Should my farming child join my company or start their own?
It’s a conversation all farm families have at some point.
A business transition will have to occur in some form and there is no right answer as to how a family should make decisions. Many default to choices made a generation prior without considering other options. It’s good to challenge your decisions and why you made them.
There’s a temptation to make this decision independently, by instinct, but the choice of business structure will greatly impact all involved parties for years to come. Pros and cons come with each option and no choice will be perfect, so aim to pick the best option for your situation.
First, take an honest look at the working relationship between the current farm leader and the incoming generation.
- Do they get along? Are they able to resolve disputes? Is there a high level of respect and trust that both are committed to maintain?
- Now consider: are we better to be shareholders in the same business, or have independent businesses, with co-operative, mutual benefits?
- How long do the current shareholders want to be active in the business?
- How will decisions be made? Who will have voting power and for how long?
- Are long-term goals and vision for the farm business consistent or different between parties?
Next, consult your accountant, understanding that their knowledge of farm business structures and tax is an area of specialty. Ask:
- Can you advise us as we make farm structure choices with transition and tax efficiency in mind, or would you recommend another accountant with this expertise?
With those questions satisfied, you can share: “Here are some factors we care to address. Can you advise us on our options, and the pros and cons for each?”
Advice Only Financial Group
The answer is, it depends. If a child already has their own land base, has some or all of their own equipment and is generally self-sufficient, it seems logical to carry on as their own business entity. If a farm becomes profitable, it may make sense to reinvest it within their corporation.
If a child is farm-assetless but has returned to, or been part of, the family farming operation and contributed labour or other skills, one option is to gift or rollover existing shares to the child.
It’s critical to enter a unanimous shareholders agreement (USA) first. A USA establishes how shareholders deal with death, dispute, disability or divorce. They help establish a valuation process for a departing shareholder’s interest and a process for how those remaining can purchase that interest.
Such an agreement may also be a powerful tool to improve communication, manage expectations and build certainty for founders and successors. It can motivate further development of a successor’s skillset and reward their contribution in a predictable way.
For example, it could say that at a certain date, if a successor has continued to perform satisfactorily and has completed specific training — a diploma or leadership program for example — they would receive a certain percentage more shares.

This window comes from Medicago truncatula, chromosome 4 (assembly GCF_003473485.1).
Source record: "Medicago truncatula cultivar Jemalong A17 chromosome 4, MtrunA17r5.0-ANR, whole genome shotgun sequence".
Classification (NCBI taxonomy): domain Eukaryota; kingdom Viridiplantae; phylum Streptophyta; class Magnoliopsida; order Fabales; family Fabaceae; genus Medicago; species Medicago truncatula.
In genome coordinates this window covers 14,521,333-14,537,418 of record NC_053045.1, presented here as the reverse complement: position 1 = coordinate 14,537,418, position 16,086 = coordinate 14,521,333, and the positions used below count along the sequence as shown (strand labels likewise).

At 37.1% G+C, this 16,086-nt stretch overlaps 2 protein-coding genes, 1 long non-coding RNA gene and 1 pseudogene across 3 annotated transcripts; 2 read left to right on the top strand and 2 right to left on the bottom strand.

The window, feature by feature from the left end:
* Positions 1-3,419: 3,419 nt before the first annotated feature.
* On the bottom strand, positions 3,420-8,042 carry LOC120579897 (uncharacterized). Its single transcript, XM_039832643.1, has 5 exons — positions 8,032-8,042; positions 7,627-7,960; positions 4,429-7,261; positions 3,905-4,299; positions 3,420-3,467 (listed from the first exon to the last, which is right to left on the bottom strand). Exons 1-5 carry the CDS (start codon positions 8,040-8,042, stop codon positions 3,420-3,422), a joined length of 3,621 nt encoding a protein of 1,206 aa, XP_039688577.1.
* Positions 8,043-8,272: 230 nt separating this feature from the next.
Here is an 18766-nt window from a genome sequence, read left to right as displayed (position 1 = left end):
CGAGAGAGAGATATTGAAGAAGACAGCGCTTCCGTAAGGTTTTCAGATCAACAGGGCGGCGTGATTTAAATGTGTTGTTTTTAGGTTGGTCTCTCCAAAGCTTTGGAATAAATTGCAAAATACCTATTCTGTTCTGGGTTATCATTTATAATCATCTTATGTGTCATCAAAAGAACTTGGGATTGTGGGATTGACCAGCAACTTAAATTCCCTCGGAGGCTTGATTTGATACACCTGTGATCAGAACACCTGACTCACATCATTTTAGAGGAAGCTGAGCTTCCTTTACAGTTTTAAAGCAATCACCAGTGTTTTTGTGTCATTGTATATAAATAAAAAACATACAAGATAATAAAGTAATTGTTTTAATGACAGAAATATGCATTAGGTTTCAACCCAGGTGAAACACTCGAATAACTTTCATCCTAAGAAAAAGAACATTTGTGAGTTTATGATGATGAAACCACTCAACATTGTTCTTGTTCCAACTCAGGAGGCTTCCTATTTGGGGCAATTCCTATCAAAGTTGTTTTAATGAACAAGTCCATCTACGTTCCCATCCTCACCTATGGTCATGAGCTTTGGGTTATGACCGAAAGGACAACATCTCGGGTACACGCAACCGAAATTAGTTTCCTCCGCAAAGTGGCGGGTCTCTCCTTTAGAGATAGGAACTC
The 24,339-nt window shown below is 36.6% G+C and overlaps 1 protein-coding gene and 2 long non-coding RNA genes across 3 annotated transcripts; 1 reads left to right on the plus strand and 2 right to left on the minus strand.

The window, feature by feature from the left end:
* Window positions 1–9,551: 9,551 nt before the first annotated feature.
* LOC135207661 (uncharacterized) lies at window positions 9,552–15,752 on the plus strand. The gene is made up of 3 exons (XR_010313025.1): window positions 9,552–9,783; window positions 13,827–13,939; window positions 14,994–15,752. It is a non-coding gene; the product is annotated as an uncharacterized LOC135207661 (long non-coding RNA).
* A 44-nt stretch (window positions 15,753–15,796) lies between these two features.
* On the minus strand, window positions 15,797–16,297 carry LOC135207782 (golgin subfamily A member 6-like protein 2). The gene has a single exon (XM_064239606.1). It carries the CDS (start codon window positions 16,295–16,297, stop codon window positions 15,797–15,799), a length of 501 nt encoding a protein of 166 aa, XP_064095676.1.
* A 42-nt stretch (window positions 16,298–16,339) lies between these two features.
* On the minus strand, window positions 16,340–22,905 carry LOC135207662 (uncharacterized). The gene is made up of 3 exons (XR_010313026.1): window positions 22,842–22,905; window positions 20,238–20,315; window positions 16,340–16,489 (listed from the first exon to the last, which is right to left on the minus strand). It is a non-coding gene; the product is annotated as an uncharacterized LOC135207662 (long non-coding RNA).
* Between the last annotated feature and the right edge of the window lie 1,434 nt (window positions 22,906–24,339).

USAs are legal agreements, and require investment in legal, accounting and planning advice to negotiate and properly implement. It’s a small price relative to the value of the average farming operation and can significantly improve the odds of everyone’s future success.
Farming is and always will be a risk–reward endeavour. When we talk about bringing in the next generation, it’s mostly a question of how. It may be a forgone conclusion that your child and possibly their spouse may join the operation, but the structure is a critical decision.
Many parents bring the next generation in, treat them as employees, teach them the basics and pay them a wage. This is fine to start with, but not as prudent as if the child begins their own operation alongside their parents.
Why? It’s important for the incoming generation to experience and understand first-hand the risks and rewards of their decisions. Using somebody else's money doesn't teach nearly as much. They won’t reap the reward of making the right marketing decision, or the financial hardship of over-spending on inputs or capital equipment, as employees.
As a chartered professional accountant for 20-plus years, I’ve witnessed both transition methods. The employee method has sometimes worked, but the next generation starting a parallel operation was more successful.
Many push back on this idea and point out – rightfully – that this adds more complication and expense. While it’s more expensive upfront, it’s likely far more costly to not provide the real-life education your child needs to understand the whole business. Sometimes you need to take the more difficult trail to where you want to go.
From an AgriSuccess article by Trevor Bacque.